The move, announced on Tuesday, is RIM's first tangible acknowledgment that it has lost its iron grip on the corporate smartphone market and must accommodate the growing preference of workers for Apple and Google's Android devices. Its battered shares jumped on the announcement.

    "It's not an admission of guilt - it's a necessary evil," Suquehanna analyst Jeff Fidacaro said.

    RIM's Mobile Fusion service is designed to give the Canadian company the leading role in managing corporate communications, whether over the BlackBerry or a rival device.

    "What our enterprise customers are looking for, and the opportunity for us, is to become the de facto platform," Alan Panezic, RIM's vice-president for enterprise product management, said in an interview ahead of the announcement.

    Taking a first, tentative step to offer its network services independently of its own devices, the company could develop a fresh source of revenue to offset a shrinking market share in handsets.

    Indeed, success with the strategy could encourage RIM to focus more and more on services rather than devices.

    RIM's often-volatile stock closed 5.4 percent higher at $17.37 on Nasdaq and up 5.5 percent at C$17.95 in Toronto. It still down more than 70 percent this year following a string of delayed or botched product launches, and disappointing quarterly results.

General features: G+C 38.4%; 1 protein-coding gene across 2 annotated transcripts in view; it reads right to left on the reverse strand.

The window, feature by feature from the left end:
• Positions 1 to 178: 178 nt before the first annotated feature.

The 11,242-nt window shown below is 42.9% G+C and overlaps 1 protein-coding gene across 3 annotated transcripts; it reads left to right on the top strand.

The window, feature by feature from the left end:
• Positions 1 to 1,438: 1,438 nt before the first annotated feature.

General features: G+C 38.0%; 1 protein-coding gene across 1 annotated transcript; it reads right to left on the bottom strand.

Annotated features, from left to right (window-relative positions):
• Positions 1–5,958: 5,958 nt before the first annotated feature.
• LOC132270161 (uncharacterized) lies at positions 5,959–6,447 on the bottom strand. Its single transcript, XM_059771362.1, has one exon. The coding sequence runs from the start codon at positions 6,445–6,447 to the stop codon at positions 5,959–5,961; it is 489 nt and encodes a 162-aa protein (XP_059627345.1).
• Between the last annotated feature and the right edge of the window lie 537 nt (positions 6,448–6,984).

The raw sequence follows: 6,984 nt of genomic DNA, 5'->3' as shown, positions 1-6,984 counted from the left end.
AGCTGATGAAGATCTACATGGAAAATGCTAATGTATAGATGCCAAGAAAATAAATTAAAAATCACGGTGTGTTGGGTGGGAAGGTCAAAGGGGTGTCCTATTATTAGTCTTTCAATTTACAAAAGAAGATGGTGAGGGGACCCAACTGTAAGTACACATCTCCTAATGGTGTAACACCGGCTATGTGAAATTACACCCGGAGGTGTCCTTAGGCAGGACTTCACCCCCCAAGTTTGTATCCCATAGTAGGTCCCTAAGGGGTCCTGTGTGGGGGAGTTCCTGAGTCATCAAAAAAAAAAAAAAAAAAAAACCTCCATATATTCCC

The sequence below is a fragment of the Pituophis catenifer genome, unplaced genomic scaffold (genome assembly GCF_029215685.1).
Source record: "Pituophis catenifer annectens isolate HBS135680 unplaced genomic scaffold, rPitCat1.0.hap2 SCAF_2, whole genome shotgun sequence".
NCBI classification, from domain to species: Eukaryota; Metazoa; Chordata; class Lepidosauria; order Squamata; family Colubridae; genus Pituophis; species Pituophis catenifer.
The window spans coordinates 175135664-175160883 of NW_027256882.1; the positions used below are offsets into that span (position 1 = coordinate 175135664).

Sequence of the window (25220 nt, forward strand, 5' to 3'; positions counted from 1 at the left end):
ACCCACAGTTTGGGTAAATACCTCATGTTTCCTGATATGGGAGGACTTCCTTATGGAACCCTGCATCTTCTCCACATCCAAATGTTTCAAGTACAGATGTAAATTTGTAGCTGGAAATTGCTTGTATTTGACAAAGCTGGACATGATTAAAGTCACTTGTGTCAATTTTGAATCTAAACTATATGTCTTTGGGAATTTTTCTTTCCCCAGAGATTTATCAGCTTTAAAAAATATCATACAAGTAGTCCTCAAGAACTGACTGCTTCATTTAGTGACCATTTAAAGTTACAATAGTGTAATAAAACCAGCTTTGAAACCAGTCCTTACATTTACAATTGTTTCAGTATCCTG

RIM's BlackBerry was for years the preferred device for businesses and government agencies, who treasured its encrypted data and distributed the device to millions of workers needing secure, round-the-clock email access.

    But many workers now prefer using their own Apple and Android-powered devices to access corporate emails, raising security questions for corporations, which RIM hopes to address with the new software.

    "While a positive step, the larger challenges remain RIM's need to narrow competitive gaps in its handsets," RBC Capital Markets analyst Mike Abramsky wrote in a note to clients. He pointed to RIM's software deficiencies and limited content and applications available on its devices.

    RIM's slice of the lucrative U.S. smartphone market fell to 9 percent in the third quarter, down from 24 percent a year earlier, according to research firm Canalys. Globally, the report placed RIM in fifth place, with 10 percent market share, compared with 15 percent a year earlier.

    DUE BY LATE MARCH

    Mobile Fusion, due in late March, will allow corporate information technology staff to set and monitor rules for passwords, apps and software on a range of devices, including Apple's iPad and iPhone, and smartphones using the Android operating system.

    A company can remotely lock or wipe a lost or stolen device, a key selling point for security-conscious corporations that may have been wary of shifting away from the BlackBerry.